Hidden History: The Close Link Between Silicon Valley, the Pentagon and US Intelligence

The Secrets of Silicon Valley: What Big Tech Doesn’t Want You to Know

Directed by James Corbett (2019)

Film Review

This documentary explores the hidden Pentagon and US intelligence role in the development of of Silicon Valley, the Internet and tech giants like Google and Facebook.

Corbett traces the rise of Silicon Valley to the 1946 appointment of Frederick Terman as the dean of Stanford engineering school. During World War II, Terman ran the top secret radio research lab at Harvard. There he supervised 800 scientists in researching microwaves, radar detection and jamming and other forms of electronics warfare. Eleven of these scientists accompanied him to Standford, where they immediately received Pentagon contracts for military projects.

ARPANET, initially funded by the Department of Defense, became known as the Internet in 1991 when it was officially privatized.

Over the years, other technologies that began as Stanford graduate student projects were spun off as private ventures. Examples include Oracle Integrated Cloud Applications and Platform Services, derived from Project Oracle, a vast CIA database project; SunSystems Financial Management Software, also based based on Pentagon-funded research; and Google, which started as a project funded by DARPA, the CIA and the NSA.

In-Q-Tel, the venture capital arm of the CIA, initially owned 5,000 shares in Google, which they sold in 2005. On their webpage, the CIA describes Google Earth as a CIA-assisted technology. A 2014 Freedom of Information Act Request indicates Google was (is?) part of a secret government project called Enduring Security Framework Initiative. The latter paid (pays?) the company to share data they collect on search engine users with US intelligence and the Pentagon.

Google’s founder and former CEO Eric Schmidt is now the chair of the Defense Efficiency Initiative. He’s also a member of the Trilateral Commission and the Bilderberg Group’s steering committee.

Facebook has a similar history of Pentagon and US intelligence backing. By a remarkable coincidence, Facebook was launched the same day (Feb 4 2004) that DARPA scrapped a proposed study to predict behavior by collecting massive amounts of data on subjects’ daily interests and activities.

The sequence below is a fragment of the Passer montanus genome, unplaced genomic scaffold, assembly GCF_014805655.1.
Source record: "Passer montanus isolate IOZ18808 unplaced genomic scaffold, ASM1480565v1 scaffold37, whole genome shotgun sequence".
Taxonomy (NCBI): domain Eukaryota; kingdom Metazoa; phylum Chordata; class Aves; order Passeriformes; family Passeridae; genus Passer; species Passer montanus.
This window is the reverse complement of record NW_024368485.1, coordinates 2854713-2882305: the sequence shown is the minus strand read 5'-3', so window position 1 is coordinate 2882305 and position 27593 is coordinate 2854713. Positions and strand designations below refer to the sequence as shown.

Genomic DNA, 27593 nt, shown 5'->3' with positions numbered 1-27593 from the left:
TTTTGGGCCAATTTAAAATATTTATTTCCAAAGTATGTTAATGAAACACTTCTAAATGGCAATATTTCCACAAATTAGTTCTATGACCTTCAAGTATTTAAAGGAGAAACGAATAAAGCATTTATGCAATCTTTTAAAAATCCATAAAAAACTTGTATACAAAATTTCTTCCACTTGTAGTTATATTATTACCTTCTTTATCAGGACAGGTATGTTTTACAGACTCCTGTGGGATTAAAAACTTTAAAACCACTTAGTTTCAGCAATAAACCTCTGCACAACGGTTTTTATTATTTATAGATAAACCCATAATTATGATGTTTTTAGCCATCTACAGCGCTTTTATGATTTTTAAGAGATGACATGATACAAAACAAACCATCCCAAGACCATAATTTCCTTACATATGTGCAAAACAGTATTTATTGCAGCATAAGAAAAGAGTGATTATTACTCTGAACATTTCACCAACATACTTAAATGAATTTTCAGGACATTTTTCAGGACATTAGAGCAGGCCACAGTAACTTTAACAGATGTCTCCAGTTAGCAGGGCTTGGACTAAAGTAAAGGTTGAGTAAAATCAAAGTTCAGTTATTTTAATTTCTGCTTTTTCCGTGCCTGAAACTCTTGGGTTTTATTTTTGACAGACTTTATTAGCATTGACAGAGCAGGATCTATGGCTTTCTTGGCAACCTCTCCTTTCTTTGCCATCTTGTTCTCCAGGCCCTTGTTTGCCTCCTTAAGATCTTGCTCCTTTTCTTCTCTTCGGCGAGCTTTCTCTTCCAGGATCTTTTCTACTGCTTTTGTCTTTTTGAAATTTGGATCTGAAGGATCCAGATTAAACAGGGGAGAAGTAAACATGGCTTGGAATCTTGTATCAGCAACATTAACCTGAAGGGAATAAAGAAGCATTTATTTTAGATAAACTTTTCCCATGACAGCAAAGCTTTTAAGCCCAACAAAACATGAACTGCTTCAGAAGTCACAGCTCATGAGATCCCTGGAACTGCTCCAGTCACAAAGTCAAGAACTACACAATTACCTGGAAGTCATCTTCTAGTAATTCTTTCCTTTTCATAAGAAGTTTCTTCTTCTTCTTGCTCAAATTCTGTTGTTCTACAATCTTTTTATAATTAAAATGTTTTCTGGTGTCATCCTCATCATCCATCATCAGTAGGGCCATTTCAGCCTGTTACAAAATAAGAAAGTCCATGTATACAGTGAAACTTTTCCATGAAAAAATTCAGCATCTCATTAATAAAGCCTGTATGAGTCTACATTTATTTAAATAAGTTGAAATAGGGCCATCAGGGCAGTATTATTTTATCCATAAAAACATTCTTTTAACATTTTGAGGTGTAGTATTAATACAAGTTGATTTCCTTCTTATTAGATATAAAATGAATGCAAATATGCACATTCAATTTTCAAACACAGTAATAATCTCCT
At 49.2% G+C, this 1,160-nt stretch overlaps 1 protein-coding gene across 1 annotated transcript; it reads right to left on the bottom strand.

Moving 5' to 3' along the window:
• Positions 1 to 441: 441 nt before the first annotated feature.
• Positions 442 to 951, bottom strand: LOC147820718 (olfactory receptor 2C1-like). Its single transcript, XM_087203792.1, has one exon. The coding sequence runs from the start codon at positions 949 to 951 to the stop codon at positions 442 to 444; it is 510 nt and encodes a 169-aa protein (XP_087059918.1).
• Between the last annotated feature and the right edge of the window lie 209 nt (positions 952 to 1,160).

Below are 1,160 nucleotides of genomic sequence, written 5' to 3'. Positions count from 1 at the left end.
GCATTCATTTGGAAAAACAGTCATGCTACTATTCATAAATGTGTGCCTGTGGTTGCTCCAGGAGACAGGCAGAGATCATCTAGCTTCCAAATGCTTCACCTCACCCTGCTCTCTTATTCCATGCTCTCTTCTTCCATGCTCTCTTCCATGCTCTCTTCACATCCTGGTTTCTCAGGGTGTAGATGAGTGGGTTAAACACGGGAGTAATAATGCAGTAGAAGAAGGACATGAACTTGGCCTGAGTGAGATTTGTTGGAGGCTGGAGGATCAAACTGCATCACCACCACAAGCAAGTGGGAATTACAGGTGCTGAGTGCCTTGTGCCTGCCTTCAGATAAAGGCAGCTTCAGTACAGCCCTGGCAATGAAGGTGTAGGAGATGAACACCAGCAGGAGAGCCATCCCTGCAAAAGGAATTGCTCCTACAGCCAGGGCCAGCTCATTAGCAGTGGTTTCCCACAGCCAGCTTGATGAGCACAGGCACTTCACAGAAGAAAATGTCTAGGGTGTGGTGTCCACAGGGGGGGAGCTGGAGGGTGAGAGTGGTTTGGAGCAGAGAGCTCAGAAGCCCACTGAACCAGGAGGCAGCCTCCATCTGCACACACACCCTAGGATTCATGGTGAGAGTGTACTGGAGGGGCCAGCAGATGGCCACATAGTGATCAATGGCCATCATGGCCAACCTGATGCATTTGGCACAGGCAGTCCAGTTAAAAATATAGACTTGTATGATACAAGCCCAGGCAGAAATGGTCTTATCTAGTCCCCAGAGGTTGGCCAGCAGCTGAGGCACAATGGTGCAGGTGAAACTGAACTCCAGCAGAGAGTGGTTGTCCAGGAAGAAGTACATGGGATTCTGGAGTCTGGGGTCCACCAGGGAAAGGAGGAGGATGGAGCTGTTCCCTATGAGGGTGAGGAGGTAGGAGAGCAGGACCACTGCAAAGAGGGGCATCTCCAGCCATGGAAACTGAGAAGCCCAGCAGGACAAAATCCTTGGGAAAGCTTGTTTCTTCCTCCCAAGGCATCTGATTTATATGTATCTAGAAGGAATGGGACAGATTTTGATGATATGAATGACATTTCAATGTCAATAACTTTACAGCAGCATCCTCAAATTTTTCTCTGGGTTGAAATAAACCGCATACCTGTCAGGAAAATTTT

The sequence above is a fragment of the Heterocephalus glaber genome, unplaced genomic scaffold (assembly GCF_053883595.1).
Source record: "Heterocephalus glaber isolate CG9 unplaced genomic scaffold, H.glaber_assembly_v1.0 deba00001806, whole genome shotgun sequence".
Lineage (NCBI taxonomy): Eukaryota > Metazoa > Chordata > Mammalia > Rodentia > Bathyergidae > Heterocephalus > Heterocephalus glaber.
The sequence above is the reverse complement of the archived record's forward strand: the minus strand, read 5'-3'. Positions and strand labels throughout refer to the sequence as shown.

Facebook received most of its startup funding from venture capitalists closely linked to the Department of Defense and US intelligence – including $12.7 million from Accel Partners, whose managing director previously served on the board of In-Q-Tel.


*ARPA – Advanced Research Projects Agency – has since been renamed DARPA (Defense Advanced Research Agency).

 

 

If It’s Free, You’re the Product

Digital Dissidents Part 2

Al Jazeera (2016)

Film Review

“If It’s Free You’re the Product”

In Part 2, Digital Dissidents reminds us that Google, Amazon, Facebook and Apple daily collect and “monetize” (ie sell) millions of data points about us (including records of financial transactions).

The documentary also features rare commentary by Julian Assange on Sweden’s attempts* to charge him with sexual assault. These charges mysteriously surfaced exactly two weeks after Anonymous hacker Jeremy Hammonds released hacked emails between intelligence contractor Stratfor and the US government about potential charges against Assange under the 2017 Espionage Act. Was this mere coincidence? It seems unlikely.

NSA whistleblowers Thomas Drake and William Binney also talk candidly about the devastating effects of whistleblowing on their personal lives. His career in software systems management ruined, Drake presently clerks in an Apple retail outlet.

Binney, who refers to the NSA as “the Stasi** on super steroids, calls for the total dissolution of NSA. He maintains it has too much power to be reformed.


*Sweden dropped the sexual assault charges against Assange in Sept 2017. As Assange points out in the film, neither woman filed a police complaint and one accuses the police of inventing the crimes she supposedly accused him of.

**As the intelligence/security service for the former East German Republic, the Stasi was one of the most viciously repressive secret police agencies ever.

The video, which can’t be embedded for copyright reasons, can be viewed for free at the Al Jazeera website: Digital Dissidents

Working Class Reality TV: The Final Episodes

Hard Earned – Episodes 5 and 6

Al Jazeera (2015)

Film Review

The final episodes of Hard Earned (“Fight for Fifteen” and “New Beginnings”) reveal mostly positive outcomes for the five families – in part due to their resourcefulness and in part (in my view) to extremely good luck.

Chicago: DJ loses his union job because it requires a car and he can’t afford the expense and upkeep. He finds a new job as field director for a voter mobilization campaign.

Montgomery: The couple finally find a house and mortgage they can afford and refurbish it to enable Elizabeth’s parents to move into their basement. They have been paying the $1700 mortgage on her parents’ home since her father developed cancer. Jose finally passes his math class and starts a part-time internship at a radio station to supplement his full time job at the courthouse.